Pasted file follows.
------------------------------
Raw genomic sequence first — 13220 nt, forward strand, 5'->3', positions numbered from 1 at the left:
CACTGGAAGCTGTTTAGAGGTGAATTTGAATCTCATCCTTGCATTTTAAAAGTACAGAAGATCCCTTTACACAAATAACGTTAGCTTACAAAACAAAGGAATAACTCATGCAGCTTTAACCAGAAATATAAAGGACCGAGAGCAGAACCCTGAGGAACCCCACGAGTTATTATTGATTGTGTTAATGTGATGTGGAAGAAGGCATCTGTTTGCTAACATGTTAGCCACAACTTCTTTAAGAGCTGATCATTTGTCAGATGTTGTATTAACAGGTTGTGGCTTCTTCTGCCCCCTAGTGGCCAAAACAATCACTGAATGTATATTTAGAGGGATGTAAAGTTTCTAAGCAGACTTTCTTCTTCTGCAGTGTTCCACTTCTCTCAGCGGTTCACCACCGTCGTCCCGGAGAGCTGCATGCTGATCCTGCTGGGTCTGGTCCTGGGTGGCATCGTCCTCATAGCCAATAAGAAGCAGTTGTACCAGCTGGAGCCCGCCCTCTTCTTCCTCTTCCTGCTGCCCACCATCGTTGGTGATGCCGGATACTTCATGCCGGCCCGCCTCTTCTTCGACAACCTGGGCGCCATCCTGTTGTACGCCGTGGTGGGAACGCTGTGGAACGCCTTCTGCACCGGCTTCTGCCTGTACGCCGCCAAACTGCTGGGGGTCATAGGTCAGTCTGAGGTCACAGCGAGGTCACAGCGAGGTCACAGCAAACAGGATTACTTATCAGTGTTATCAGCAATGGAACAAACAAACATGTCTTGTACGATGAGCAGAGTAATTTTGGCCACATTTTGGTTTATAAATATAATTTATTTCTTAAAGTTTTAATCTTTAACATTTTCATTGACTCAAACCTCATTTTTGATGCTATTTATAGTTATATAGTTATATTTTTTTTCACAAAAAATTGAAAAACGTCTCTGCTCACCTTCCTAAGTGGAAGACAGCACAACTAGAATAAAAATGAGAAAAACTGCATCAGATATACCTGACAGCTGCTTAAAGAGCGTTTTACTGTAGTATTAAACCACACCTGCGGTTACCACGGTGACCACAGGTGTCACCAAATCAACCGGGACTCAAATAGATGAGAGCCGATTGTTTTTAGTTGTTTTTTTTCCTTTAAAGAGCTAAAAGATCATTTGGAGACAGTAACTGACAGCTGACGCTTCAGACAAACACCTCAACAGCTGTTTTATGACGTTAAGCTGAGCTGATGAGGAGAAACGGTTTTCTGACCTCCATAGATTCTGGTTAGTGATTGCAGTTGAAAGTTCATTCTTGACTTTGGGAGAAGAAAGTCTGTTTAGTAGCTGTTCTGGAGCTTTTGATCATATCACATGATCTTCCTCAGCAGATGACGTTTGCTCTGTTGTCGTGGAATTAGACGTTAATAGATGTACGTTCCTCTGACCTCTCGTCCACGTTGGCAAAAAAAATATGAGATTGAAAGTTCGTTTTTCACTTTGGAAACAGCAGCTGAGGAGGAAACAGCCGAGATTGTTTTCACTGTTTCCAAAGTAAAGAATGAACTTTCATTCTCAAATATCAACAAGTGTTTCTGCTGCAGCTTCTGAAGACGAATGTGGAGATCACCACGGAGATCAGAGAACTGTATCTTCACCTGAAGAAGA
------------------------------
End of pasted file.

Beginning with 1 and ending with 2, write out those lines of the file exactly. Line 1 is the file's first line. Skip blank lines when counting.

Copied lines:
Raw genomic sequence first — 13220 nt, forward strand, 5'->3', positions numbered from 1 at the left:
CACTGGAAGCTGTTTAGAGGTGAATTTGAATCTCATCCTTGCATTTTAAAAGTACAGAAGATCCCTTTACACAAATAACGTTAGCTTACAAAACAAAGGAATAACTCATGCAGCTTTAACCAGAAATATAAAGGACCGAGAGCAGAACCCTGAGGAACCCCACGAGTTATTATTGATTGTGTTAATGTGATGTGGAAGAAGGCATCTGTTTGCTAACATGTTAGCCACAACTTCTTTAAGAGCTGATCATTTGTCAGATGTTGTATTAACAGGTTGTGGCTTCTTCTGCCCCCTAGTGGCCAAAACAATCACTGAATGTATATTTAGAGGGATGTAAAGTTTCTAAGCAGACTTTCTTCTTCTGCAGTGTTCCACTTCTCTCAGCGGTTCACCACCGTCGTCCCGGAGAGCTGCATGCTGATCCTGCTGGGTCTGGTCCTGGGTGGCATCGTCCTCATAGCCAATAAGAAGCAGTTGTACCAGCTGGAGCCCGCCCTCTTCTTCCTCTTCCTGCTGCCCACCATCGTTGGTGATGCCGGATACTTCATGCCGGCCCGCCTCTTCTTCGACAACCTGGGCGCCATCCTGTTGTACGCCGTGGTGGGAACGCTGTGGAACGCCTTCTGCACCGGCTTCTGCCTGTACGCCGCCAAACTGCTGGGGGTCATAGGTCAGTCTGAGGTCACAGCGAGGTCACAGCGAGGTCACAGCAAACAGGATTACTTATCAGTGTTATCAGCAATGGAACAAACAAACATGTCTTGTACGATGAGCAGAGTAATTTTGGCCACATTTTGGTTTATAAATATAATTTATTTCTTAAAGTTTTAATCTTTAACATTTTCATTGACTCAAACCTCATTTTTGATGCTATTTATAGTTATATAGTTATATTTTTTTTCACAAAAAATTGAAAAACGTCTCTGCTCACCTTCCTAAGTGGAAGACAGCACAACTAGAATAAAAATGAGAAAAACTGCATCAGATATACCTGACAGCTGCTTAAAGAGCGTTTTACTGTAGTATTAAACCACACCTGCGGTTACCACGGTGACCACAGGTGTCACCAAATCAACCGGGACTCAAATAGATGAGAGCCGATTGTTTTTAGTTGTTTTTTTTCCTTTAAAGAGCTAAAAGATCATTTGGAGACAGTAACTGACAGCTGACGCTTCAGACAAACACCTCAACAGCTGTTTTATGACGTTAAGCTGAGCTGATGAGGAGAAACGGTTTTCTGACCTCCATAGATTCTGGTTAGTGATTGCAGTTGAAAGTTCATTCTTGACTTTGGGAGAAGAAAGTCTGTTTAGTAGCTGTTCTGGAGCTTTTGATCATATCACATGATCTTCCTCAGCAGATGACGTTTGCTCTGTTGTCGTGGAATTAGACGTTAATAGATGTACGTTCCTCTGACCTCTCGTCCACGTTGGCAAAAAAAATATGAGATTGAAAGTTCGTTTTTCACTTTGGAAACAGCAGCTGAGGAGGAAACAGCCGAGATTGTTTTCACTGTTTCCAAAGTAAAGAATGAACTTTCATTCTCAAATATCAACAAGTGTTTCTGCTGCAGCTTCTGAAGACGAATGTGGAGATCACCACGGAGATCAGAGAACTGTATCTTCACCTGAAGAAGA